Them and maybe they don't need a loan so this comes back to what are we doing with our loans and are we giving people good advice and our or do we have a tendency in the financial world to be usurious are we going after and

Victimizing people by lending the money and that see that I think that there is a problem and this thousands of years of history of concern about usury has to do with real problems that develop so just in preparing for this lecture on

An impulse I got onto Google and I searched on vacation loans ok I found 16 million websites that were encouraging you to take out a loan to go on a vacation ok now is that socially conscious I was wondering about that is

It ever right to borrow money to go on a vacation I mean I I've thought about and I remembered Franco Modigliani who is one of the authors of your textbook and he was my teacher I still remain I remember these moments from classroom

And he was teaching us about these subject and he said he was thinking about examples of investments and he said you know what one of the best investments I can think of is a honeymoon

When you get married you go on a vacation now why are you doing that is it for fun probably not in fact I have a suspicion that most honeymoons are not fun I don't know I think it's just people are too

Uptight and tense from what what have we just done and I bet I bet that's right so why do you do it well you do it as an investment right you want this photograph album and you want the memories your kind of bonding I think

He's absolutely right you should go on a honeymoon so I did another search I searched on honeymoon loans okay and I got 17 million hit beat vacation loans so there are many lenders ready to lend and you should do it okay if your money

If you're just getting married and you don't have any money go to the money the Ussuri you're serious guy and and ask for the honeymoon loan so I'm not sure whether it's bad this is a question I I think that there are abuse and I want to

Just close with Elizabeth Warren who I first met her just a few years ago I actually I remember her book she wrote some important books about the react she is a harvard law professor who wrote books one of her books was published by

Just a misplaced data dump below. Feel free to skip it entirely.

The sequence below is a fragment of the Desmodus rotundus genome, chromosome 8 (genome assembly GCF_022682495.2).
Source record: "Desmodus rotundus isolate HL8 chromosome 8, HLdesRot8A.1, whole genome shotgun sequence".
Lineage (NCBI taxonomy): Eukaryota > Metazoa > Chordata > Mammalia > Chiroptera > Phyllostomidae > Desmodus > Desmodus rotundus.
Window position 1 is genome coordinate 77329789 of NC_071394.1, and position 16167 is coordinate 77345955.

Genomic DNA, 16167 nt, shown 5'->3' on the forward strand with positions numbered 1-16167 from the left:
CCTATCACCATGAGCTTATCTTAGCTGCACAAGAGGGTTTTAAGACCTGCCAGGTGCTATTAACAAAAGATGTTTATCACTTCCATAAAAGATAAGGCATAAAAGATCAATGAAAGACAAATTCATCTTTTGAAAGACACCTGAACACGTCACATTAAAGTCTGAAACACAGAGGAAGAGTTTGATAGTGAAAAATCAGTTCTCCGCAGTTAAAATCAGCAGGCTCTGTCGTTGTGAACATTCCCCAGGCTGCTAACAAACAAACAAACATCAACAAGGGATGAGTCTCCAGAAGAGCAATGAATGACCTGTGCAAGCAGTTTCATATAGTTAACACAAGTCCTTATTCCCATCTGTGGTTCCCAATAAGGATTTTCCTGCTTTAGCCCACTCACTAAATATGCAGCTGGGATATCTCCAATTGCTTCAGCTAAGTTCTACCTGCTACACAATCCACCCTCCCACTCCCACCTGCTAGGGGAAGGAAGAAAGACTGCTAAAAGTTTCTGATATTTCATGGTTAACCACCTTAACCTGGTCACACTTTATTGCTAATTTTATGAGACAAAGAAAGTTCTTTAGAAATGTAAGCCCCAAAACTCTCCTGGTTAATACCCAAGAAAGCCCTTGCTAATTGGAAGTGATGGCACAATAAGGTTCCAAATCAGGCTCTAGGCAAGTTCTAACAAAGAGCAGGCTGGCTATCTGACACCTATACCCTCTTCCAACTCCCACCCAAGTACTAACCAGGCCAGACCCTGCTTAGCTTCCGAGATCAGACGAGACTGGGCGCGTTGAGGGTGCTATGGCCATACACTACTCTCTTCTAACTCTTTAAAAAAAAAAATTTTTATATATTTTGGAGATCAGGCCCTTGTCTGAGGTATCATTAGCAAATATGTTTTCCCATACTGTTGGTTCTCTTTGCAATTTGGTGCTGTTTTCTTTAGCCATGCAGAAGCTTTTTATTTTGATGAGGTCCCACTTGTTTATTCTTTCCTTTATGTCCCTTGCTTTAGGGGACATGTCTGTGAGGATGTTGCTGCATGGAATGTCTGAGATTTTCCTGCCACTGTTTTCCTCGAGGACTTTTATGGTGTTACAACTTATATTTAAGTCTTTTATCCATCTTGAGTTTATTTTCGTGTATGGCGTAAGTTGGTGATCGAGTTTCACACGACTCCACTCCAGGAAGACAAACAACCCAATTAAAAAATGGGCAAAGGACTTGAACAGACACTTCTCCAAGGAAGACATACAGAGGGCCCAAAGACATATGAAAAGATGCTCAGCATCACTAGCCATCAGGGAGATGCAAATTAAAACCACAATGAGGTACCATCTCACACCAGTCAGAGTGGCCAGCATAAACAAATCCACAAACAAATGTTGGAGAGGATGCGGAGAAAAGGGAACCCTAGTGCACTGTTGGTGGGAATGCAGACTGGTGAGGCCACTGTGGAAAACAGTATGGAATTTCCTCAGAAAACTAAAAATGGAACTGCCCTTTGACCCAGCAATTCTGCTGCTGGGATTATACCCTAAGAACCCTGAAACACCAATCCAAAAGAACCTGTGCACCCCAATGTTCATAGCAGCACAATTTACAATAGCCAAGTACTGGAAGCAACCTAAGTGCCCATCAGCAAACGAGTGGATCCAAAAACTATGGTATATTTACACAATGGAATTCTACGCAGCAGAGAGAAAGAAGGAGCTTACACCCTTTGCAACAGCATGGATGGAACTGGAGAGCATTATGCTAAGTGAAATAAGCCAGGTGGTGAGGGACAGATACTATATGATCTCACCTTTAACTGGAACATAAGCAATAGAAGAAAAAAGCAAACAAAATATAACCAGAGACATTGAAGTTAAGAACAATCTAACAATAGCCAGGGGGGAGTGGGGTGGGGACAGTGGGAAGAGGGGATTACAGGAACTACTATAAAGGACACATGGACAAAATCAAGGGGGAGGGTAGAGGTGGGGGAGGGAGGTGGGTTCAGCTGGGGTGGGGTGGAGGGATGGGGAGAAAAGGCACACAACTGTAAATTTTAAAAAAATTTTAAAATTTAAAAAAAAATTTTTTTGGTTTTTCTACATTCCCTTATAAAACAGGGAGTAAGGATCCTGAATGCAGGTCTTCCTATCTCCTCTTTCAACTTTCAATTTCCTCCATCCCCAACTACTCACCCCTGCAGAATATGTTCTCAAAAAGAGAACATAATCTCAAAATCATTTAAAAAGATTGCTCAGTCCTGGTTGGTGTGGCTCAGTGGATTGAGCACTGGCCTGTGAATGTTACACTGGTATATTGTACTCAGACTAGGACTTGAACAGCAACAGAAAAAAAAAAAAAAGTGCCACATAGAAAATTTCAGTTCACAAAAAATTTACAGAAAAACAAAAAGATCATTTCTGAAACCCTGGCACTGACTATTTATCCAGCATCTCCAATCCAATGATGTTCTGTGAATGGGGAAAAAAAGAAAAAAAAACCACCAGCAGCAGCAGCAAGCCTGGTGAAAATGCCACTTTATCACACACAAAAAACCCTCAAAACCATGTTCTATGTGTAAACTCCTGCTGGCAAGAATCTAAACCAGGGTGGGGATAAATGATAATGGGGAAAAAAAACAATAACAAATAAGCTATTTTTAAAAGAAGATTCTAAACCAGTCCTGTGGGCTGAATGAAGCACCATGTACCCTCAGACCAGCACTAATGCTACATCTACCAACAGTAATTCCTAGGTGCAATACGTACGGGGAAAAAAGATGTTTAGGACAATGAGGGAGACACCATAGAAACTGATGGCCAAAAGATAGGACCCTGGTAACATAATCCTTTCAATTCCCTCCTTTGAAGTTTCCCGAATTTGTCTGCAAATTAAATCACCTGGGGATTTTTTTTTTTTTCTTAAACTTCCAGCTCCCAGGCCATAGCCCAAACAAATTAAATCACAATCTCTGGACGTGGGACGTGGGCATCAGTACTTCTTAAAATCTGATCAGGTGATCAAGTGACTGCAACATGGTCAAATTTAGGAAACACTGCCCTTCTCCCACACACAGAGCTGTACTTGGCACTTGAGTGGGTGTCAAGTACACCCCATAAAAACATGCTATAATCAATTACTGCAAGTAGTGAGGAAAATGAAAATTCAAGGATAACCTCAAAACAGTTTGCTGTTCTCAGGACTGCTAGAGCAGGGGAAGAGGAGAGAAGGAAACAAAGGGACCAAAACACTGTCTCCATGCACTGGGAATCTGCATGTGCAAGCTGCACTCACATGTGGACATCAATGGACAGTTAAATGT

Yale called the fragile middle-class and it's about people who go into bankruptcy and she points out that in the us even in back in the old days when the economy was good we had a million personal bankruptcies a year this is because of

Borrowing you don't know how many bankruptcies there are because people are ashamed when they declare bankruptcy and they try to cover it up from as many people as possible there are as many personal bankruptcies

In normal year as there are divorces but you don't hear about them that you hear about all kinds of divorces people are ashamed of divorces too but they can't cover them up because everybody knows but they can pretty well

Cover up a bankruptcy and so they don't talk about it so what Elizabeth Warren is saying she thinks that the lending industry is victimizing people it's then it's advertising for a vacation loans and the like and then they don't tell

People about the bad things that will come so she wrote an article and this is interesting it was in Harvard magazine and that's a magazine that I suspect none of you read anyone read Harvard magazine okay

It's the harvard alumni magazine it goes out to all graduates of Harvard so you don't read it and you probably will never read you will be a reader of the Yale alumni magazine which will start arriving in your doorstep after you

Graduate and it will also include your obituary in the next century where that comes but the Harvard alumni magazine published this wonderful article by Elizabeth describing all of the abuses that happen in lending in the United

States I think it's an I don't know how I ended up reading it I think it was just such a nicely written piece that it just became one of their success story most people don't read that magazine but I read it and a lot of people read it

And she was so successful in convincing the pub this is just two years 2008 three years ago she was so successful that she got a Consumer Financial Protection Bureau inserted into the dodd-frank bill and we now have a

Regulator a new regulator that's supposed to stomp on these these usurious practices so it's it's kind of an inspirational story but the downside of it is she got too carried away criticizing the lending industry in that

Nice article it makes them sound worse than they really are and so Obama could not appoint her to head the Consumer Financial Protection Bureau because it would be too politically controversial so she is now the

Person trying to find someone to head her Bureau but I think that this is just another step and it's happening in Europe and other places the financial crisis has made us more aware of bad financial practices and so usury is

Again on our my usury is abusive lending that's taken without concern for the person who's borrowing and I think that what it means to me is that we will come back to talk about regulation in another lecture but that the original Irving

Fisher store in Bern barbarac story about interest was right and even vacation loans especially honeymoon loans are right but they we need government regulation to prevent abuses is otherwise and we do still have abuses

In the lending process so I'll stop with that and I'll see you on Monday